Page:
There are a number of different types of lung disease that can prevent your lungs from working properly, and unfortunately, they’re more common than you might expect. According to WebMD, tens of millions of people in the U.S. have some type of lung disease. In fact, chronic obstructive pulmonary disease (COPD) is the third-leading cause of death in the country, per the American Lung Association (ALA). Early detection for this condition is key in preventing death, but most people don’t recognize certain signs as symptoms until they’re too far along in their disease for recovery. That’s why it’s important to be aware of all the signs of COPD, which can seep into your everyday activities—even when you’re just talking. Read on to find out if you should ask your doctor about having your lungs checked.
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If you notice changes in your voice, you may have COPD.
Your voice might sound different as you get older, but certain changes could also be a sign of something more concerning. Leann Poston, MD, a licensed physician and health expert for Invigor Medical, says voice changes such as hoarseness and breathlessness are both common signs of COPD, a lung condition that results in inflammation and irritation of your airways.
“With swollen airways, it is difficult to generate enough airflow to have a normal voice quality,” Poston explains. She says that the inflammation from COPD can also cause swelling and abnormal mucus covering on your vocal cords.
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You should get your lungs checked as soon as possible.
If you notice these vocal changes, your lungs are likely already in trouble. According to the Mayo Clinic, symptoms of COPD “often don’t appear until significant lung damage has occurred.” Poston says you should talk to your doctor about getting your lungs checked if you notice these changes in your voice, as well as if you experience a chronic cough, persistent wheezing, or shortness of breath.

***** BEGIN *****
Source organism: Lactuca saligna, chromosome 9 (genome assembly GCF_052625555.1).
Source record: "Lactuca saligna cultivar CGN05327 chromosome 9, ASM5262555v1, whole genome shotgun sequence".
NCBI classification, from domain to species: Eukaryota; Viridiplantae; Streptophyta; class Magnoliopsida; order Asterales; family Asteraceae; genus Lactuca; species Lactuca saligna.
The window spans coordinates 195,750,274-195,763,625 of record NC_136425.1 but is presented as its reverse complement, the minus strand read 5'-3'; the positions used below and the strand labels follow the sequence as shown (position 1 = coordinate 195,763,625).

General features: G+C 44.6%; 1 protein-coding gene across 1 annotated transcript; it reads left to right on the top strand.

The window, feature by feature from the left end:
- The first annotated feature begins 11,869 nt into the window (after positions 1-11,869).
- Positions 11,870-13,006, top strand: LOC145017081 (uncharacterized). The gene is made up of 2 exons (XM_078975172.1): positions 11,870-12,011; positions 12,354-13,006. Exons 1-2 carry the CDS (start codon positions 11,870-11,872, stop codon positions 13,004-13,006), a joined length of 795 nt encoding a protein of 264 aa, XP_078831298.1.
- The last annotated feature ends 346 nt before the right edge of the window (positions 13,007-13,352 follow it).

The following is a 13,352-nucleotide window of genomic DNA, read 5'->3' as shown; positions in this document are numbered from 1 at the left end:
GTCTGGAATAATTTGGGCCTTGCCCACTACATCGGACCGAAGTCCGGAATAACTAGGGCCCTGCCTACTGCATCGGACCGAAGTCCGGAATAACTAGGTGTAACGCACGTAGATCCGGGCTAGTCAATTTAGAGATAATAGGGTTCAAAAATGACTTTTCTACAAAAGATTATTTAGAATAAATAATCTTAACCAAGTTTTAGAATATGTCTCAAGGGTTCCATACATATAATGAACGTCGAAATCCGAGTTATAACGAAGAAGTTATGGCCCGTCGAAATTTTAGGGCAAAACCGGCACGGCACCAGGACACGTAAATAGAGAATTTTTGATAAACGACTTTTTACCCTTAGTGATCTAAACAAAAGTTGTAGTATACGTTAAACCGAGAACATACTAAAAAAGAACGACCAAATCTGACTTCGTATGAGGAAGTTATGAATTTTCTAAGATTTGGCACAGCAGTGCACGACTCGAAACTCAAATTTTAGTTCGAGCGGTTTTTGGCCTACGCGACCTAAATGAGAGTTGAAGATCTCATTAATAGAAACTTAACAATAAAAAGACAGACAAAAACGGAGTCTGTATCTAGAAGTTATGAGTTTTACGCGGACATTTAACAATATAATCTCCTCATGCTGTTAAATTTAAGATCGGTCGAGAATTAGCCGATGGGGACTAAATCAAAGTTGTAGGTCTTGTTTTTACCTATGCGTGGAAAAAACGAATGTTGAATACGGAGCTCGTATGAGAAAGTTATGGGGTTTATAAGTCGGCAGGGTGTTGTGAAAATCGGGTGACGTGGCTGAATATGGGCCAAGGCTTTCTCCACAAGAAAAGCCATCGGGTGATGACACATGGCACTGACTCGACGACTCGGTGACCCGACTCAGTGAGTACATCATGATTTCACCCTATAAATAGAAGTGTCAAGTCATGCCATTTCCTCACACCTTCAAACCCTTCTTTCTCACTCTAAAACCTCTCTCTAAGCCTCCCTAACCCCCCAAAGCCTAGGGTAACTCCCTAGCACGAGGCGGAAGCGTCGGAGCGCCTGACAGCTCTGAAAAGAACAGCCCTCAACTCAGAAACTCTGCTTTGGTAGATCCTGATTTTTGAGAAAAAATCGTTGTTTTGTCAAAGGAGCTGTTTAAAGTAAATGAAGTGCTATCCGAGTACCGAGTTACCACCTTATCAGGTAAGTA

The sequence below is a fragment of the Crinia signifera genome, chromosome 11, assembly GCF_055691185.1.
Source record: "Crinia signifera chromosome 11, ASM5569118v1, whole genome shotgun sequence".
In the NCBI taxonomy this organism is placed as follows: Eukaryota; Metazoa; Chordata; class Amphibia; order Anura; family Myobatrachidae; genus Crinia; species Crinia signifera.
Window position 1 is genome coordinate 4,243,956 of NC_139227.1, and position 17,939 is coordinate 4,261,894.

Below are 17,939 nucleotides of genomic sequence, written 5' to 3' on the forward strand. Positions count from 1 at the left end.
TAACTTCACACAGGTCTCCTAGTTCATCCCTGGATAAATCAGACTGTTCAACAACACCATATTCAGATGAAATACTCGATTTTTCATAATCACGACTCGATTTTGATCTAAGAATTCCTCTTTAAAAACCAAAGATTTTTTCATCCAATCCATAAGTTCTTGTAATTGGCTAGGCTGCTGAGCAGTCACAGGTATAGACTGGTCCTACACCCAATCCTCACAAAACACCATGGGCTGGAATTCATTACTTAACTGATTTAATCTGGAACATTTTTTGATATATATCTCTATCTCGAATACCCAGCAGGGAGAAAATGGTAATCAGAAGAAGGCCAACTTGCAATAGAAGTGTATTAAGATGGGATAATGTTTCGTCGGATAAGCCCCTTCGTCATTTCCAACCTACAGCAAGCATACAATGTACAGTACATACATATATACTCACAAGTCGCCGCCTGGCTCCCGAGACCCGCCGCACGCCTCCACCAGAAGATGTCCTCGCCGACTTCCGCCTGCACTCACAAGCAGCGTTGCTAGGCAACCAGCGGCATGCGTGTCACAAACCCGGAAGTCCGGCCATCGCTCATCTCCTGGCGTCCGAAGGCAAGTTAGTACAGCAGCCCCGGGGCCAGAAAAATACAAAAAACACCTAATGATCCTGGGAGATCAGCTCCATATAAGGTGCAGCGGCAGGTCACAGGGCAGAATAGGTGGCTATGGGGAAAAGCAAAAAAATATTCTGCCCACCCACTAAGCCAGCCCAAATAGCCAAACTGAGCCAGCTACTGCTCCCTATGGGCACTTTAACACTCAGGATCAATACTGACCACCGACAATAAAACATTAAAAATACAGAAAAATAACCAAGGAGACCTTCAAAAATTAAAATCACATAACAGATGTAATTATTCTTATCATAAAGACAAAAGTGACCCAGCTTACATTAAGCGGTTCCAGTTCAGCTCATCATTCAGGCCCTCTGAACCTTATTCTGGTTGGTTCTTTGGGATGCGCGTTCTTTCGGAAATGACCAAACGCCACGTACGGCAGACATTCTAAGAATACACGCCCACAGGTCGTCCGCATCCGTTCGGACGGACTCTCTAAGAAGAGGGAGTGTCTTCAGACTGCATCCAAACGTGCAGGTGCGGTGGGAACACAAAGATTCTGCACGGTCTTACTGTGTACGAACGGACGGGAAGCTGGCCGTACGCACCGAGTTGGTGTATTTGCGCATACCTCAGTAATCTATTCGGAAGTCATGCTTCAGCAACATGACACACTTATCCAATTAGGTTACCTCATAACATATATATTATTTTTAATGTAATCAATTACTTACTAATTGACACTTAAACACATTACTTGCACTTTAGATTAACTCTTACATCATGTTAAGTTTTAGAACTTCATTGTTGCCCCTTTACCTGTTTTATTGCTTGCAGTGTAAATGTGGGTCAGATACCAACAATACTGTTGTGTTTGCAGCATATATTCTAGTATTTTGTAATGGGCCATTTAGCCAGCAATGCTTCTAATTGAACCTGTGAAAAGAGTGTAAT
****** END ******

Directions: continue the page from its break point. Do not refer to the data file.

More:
Other symptoms of COPD include mucus production, chest tightness, lack of energy, unintended weight loss, and swelling in ankles, feet or legs, per the Mayo Clinic. Your symptoms will likely come in waves during “episodes called exacerbations,” where symptoms become worse for a few days at a time than what you otherwise experience day to day.
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COPD is a treatable disease, but it is significantly underdiagnosed.
According to Poston, COPD is a progressive disease that will probably get worse over time if left untreated. The Mayo Clinic says doctors generally use a series of treatment methods for COPD, from various medications to lung therapies and possibly even surgery. “Early diagnosis and treatment can help preserve your lung function,” Poston advises.
But because patients don’t necessarily realize their symptoms are related to COPD, this lung disease is also significantly underdiagnosed. A 2018 review published in the American Journal of Respiratory and Critical Care Medicine looked at community-based population studies from North and South America, Europe, Australia, and Asia, finding that the studies collectively suggest that around 70 percent of those with COPD worldwide may be undiagnosed.
Untreated COPD can cause you to have other long-term health complications.
Damage from COPD can go beyond just the lungs. According to the U.S. National Library of Medicine, people with COPD are at increased risk for many other health conditions. With COPD, you’re more likely to have repeat infections such as pneumonia and more complications if you get certain sicknesses, like a cold or the flu. You’re also more at risk for developing heart disease, diabetes, osteoporosis, and lung cancer if you already have COPD. More than 150,000 people die from COPD or resulting health conditions every year in the U.S., according to the Centers for Disease Control and Prevention (CDC).
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